During Summer with scorching temperatures it is important to avoid equine heat stress.
It is all about your horse being able to maintain his core body temperature close to 37.5C. This he can efficiently do on his own under most environmental conditions provided he has choices, for example access to shade and a clean trough that dispenses nice, cool water.
Heat stress is the result of a build-up of heat in the horse’s body, usually due to some impediment to the normal sweating process. In the horse, sweating is the most important means of reducing core body temperature. It works because the water oozing out the sweat glands evaporates, thereby cooling the skin.
The transfer of blood to blood vessels and capillaries close to the skin (making them prominent and obvious) is another way the body cools the blood.
Circumstances which can lead to a horse becoming heat stressed include:
1. Cotton sheets are perfectly acceptable but leaving an inappropriate cover (eg synthetic) on your horse on a hot day is not. The poor thing has NO WAY of cooling down. The cover prevents evaporation so hot sweat accumulates on the skin and prevents the heat from dissipating. You have effectively left him in a sauna…………. How long would you be able to stand it? Sorry but there is no excuse, they are way better off without a cover in hot weather.
2. Well nourished horses don’t fade.
3. Cushing’s horses that haven’t shed their winter coat are in a similar predicament.
4. Exercise during hot weather that is too strenuous for the horse’s level of fitness.
Points 1-3 are compounded by poor nutritional status. Failure to feed sufficient salt on a daily basis leaves the horse vulnerable to electrolyte disturbances due to loss of precious salt in a heavy sweating episode. Feeding too much protein in the diet also generates more heat.
What are the signs of heat stress?
Various levels of distress, from loss of willingness to serious fatigue
• Elevated heart rate (i.e. above 60-80 beats per minute at rest). Normally the heart rate should drop to 44-52 beats per minute within 15 minutes of ceasing exercise
• Elevated rectal temperature (above 41 degrees Celsius)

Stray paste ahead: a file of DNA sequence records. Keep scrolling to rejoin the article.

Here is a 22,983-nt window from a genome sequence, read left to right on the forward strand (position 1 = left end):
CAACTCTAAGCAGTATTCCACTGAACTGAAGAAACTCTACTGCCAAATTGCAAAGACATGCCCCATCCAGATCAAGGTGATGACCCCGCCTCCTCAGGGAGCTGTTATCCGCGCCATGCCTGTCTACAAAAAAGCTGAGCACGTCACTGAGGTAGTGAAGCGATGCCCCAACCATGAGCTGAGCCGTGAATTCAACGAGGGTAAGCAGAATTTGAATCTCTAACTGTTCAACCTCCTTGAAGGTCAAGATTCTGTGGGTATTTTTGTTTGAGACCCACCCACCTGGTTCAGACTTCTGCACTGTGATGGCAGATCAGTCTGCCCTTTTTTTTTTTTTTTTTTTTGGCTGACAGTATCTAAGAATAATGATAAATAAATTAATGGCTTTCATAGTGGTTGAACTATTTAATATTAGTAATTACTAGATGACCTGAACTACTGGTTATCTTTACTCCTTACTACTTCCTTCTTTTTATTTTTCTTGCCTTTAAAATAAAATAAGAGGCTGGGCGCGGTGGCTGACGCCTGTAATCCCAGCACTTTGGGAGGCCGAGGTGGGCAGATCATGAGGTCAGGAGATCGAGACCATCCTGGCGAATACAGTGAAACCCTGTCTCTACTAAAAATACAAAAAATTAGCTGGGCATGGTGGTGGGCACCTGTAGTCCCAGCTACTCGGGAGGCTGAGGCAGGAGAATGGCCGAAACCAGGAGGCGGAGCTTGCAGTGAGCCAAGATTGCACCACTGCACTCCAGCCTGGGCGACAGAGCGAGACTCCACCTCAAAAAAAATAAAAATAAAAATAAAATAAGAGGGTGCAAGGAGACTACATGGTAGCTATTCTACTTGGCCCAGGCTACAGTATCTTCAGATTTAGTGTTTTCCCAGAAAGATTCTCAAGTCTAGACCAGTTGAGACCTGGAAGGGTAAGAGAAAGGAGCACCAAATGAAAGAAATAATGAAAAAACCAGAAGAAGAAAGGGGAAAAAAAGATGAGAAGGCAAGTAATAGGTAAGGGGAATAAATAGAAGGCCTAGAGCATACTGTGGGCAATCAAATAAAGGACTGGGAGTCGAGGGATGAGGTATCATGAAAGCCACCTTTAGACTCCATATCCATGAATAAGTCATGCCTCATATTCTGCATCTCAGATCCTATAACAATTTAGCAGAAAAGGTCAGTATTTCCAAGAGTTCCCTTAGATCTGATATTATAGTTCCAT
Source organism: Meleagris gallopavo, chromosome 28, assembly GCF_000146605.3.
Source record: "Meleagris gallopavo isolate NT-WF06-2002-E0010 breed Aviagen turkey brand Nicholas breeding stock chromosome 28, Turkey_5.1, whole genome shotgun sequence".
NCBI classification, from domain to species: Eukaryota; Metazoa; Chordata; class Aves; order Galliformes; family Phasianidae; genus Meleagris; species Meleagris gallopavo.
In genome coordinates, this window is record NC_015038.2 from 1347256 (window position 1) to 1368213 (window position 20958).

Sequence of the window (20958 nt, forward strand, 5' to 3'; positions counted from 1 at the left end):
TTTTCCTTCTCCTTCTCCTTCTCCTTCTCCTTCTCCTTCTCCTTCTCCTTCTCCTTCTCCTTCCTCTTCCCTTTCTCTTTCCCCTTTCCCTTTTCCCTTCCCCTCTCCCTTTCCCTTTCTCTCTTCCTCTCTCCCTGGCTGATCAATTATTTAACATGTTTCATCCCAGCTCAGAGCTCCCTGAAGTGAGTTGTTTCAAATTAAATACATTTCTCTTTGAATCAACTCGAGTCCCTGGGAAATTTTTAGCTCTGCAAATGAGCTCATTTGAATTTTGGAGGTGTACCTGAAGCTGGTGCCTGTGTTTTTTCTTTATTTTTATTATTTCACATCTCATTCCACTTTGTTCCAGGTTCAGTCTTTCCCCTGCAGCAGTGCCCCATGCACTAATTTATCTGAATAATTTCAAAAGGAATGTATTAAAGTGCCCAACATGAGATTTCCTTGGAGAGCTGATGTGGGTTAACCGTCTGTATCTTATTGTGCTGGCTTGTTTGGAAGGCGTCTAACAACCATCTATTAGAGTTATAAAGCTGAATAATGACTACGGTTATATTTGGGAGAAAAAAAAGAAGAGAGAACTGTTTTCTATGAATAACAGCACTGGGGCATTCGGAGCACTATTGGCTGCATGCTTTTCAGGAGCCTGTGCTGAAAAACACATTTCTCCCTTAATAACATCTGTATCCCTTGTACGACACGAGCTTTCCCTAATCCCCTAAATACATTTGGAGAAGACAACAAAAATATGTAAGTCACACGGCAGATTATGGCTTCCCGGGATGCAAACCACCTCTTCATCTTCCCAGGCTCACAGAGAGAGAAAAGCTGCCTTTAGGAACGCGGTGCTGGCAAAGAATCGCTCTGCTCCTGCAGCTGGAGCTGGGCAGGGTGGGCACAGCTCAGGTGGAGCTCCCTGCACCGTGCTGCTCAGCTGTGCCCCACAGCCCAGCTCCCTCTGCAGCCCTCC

• Altered respiratory rate. Usually rapid (120-140 breaths per minute, normal respiration for an adult horse is 8-12 breaths per minute).
• Agitation, staggering and potentially, seizure.
What to do?
Cease any exercise immediately and take urgent steps to cool the horse down. Find or create some shade and help cool the skin surface with water. Call your veterinarian as the longer his temperature stays elevated the more likely for complications to set in, including internal inflammation, muscle damage and even organ failure.
Take these steps in hot weather
1. Provide shade- do what it takes to make sure your horses have the option to get out of the sun.
2. Make sure your water troughs are full, clean and cool at all times by bucketing them out regularly.
3. Add salt to daily feeds, this will encourage more water consumption and set your horse up for exercise when he will lose salt in his sweat.
4. Hose them down. This will help lower body temperature and besides you can tell, it feels great! Some horses will race over to the sprinkler for a dowsing!
5. Be mindful of the conditions when you choose to ride. It is not fair to exercise some horses in heat and humidity. Think morning or evening when it is cooler.
Anhydrosis is a serious condition whereby the horse does not sweat properly or at all and therefore cannot reduce his core body temperature. Signs include sweating in small patches in odd places and a very dry hair coat with loss of hair around their neck and shoulders. The exact cause has yet to be established. Possibilities include hypothyroidism, hypochloremia and exhaustion of sweat glands. Many of the symptoms point to the chronic lack of sodium and chloride (salt) and we have seen several cases respond very well to the addition of salt to the diet with these horses soon returning to normal sweating patterns.
By Jenny Patterson (Calm healthy horses)